By Christi Parsons and Lisa Mascaro
This post has been updated, as indicated below.
8:44 PM EDT, October 10, 2013
WASHINGTON – The Senate sent to the White House legislation that would restart death benefits for families of military members who die on active duty, and the president signed the bill Thursday night even though his spokesman had said it was not needed.
“There’s an obvious, available fix” for dealing with the government services that have fallen victim to the lapse in spending authority, White House Press Secretary Jay Carney said. “Open the government.”
[Updated, 5:40 p.m. Oct. 10: Hours later, Obama signed the bill, even though a private charity had agreed to pay death benefits to the families, taking pressure off the White House to act.]
Controversy began to swirl this week over the $100,000 in death benefits the Department of Defense usually pays out within three days of a service member’s death.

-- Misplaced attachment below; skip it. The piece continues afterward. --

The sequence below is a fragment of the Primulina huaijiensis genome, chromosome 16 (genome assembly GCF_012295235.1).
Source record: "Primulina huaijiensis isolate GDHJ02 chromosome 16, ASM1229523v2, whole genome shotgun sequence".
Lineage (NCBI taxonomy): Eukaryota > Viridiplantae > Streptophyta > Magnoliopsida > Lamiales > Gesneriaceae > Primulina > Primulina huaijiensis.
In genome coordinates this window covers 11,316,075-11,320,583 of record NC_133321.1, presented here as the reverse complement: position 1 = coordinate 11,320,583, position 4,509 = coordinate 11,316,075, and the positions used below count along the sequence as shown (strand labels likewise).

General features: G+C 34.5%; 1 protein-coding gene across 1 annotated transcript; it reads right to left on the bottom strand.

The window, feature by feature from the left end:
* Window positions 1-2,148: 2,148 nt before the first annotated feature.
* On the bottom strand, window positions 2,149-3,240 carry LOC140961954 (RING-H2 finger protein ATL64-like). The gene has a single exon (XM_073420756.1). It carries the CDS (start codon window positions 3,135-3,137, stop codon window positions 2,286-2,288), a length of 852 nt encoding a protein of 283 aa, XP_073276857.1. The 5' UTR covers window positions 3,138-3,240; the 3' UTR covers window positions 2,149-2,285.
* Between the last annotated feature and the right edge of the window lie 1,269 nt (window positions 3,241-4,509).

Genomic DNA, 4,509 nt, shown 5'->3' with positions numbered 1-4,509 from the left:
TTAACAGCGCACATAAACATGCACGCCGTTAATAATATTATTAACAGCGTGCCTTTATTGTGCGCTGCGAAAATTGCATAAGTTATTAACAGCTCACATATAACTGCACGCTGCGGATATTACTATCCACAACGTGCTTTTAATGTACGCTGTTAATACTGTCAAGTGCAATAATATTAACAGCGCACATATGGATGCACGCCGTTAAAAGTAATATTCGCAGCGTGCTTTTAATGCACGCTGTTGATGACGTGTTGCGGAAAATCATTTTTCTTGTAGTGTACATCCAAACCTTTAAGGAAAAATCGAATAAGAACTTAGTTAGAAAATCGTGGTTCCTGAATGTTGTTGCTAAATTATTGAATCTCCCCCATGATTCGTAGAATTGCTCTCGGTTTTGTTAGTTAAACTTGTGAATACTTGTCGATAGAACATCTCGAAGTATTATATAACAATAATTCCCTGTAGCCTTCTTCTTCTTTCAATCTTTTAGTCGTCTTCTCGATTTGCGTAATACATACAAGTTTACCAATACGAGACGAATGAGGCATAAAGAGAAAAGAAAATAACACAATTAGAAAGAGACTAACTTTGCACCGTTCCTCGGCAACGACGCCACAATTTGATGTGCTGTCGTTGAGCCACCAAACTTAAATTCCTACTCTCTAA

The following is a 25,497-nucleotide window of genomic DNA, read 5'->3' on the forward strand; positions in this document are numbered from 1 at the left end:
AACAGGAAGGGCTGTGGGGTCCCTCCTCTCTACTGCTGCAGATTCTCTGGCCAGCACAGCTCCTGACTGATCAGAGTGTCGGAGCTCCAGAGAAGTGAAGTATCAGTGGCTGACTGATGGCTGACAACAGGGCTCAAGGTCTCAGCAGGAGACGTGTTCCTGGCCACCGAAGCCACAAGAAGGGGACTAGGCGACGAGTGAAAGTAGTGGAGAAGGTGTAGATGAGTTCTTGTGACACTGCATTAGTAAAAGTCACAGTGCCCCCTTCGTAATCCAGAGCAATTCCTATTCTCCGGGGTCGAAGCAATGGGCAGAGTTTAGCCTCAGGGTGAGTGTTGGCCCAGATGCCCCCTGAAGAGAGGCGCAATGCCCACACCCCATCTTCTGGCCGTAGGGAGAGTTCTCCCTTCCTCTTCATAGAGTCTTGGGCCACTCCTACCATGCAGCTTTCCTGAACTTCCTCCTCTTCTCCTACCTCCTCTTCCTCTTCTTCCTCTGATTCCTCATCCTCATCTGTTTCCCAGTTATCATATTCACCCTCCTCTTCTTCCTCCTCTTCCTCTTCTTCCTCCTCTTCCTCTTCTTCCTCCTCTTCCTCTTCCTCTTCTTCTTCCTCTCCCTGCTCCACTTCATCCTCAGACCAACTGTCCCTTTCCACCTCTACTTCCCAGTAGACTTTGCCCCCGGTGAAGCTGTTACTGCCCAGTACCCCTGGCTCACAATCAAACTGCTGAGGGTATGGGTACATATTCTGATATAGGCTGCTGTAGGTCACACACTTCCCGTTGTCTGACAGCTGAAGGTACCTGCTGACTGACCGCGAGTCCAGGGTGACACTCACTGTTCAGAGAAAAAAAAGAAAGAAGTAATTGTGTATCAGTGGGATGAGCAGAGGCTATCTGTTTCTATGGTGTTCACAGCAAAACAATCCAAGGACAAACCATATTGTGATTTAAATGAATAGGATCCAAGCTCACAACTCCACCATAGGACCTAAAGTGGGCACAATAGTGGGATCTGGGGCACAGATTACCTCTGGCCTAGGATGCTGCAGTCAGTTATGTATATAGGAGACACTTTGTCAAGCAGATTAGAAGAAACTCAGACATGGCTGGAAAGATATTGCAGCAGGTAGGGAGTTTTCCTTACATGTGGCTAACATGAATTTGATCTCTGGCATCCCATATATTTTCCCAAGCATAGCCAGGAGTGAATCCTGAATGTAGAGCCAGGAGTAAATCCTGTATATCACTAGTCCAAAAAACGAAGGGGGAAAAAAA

Families frequently use the money to travel for burial services. But the payments were temporarily halted as a result of the political stalemate over funding the federal government.
During an evening walk with his chief of staff on Tuesday, aides say, President Obama ordered his staff to “get creative” and figure out how to resume the payments.
The Pentagon reached a deal with the Fisher House Foundation, a charity helping military families, to pay the benefits until the government reopens. The government will pay back Fisher House.
The GOP-led House, which has passed a number of bills to restart specific government functions, approved a measure to restore payments Wednesday. On Thursday, the Senate gave its unanimous approval.
The administration is opposed to the House GOP’s piecemeal measures that restore a few popular programs but leave the rest to languish under the ongoing government shutdown. The Senate has not taken up most of those bills.
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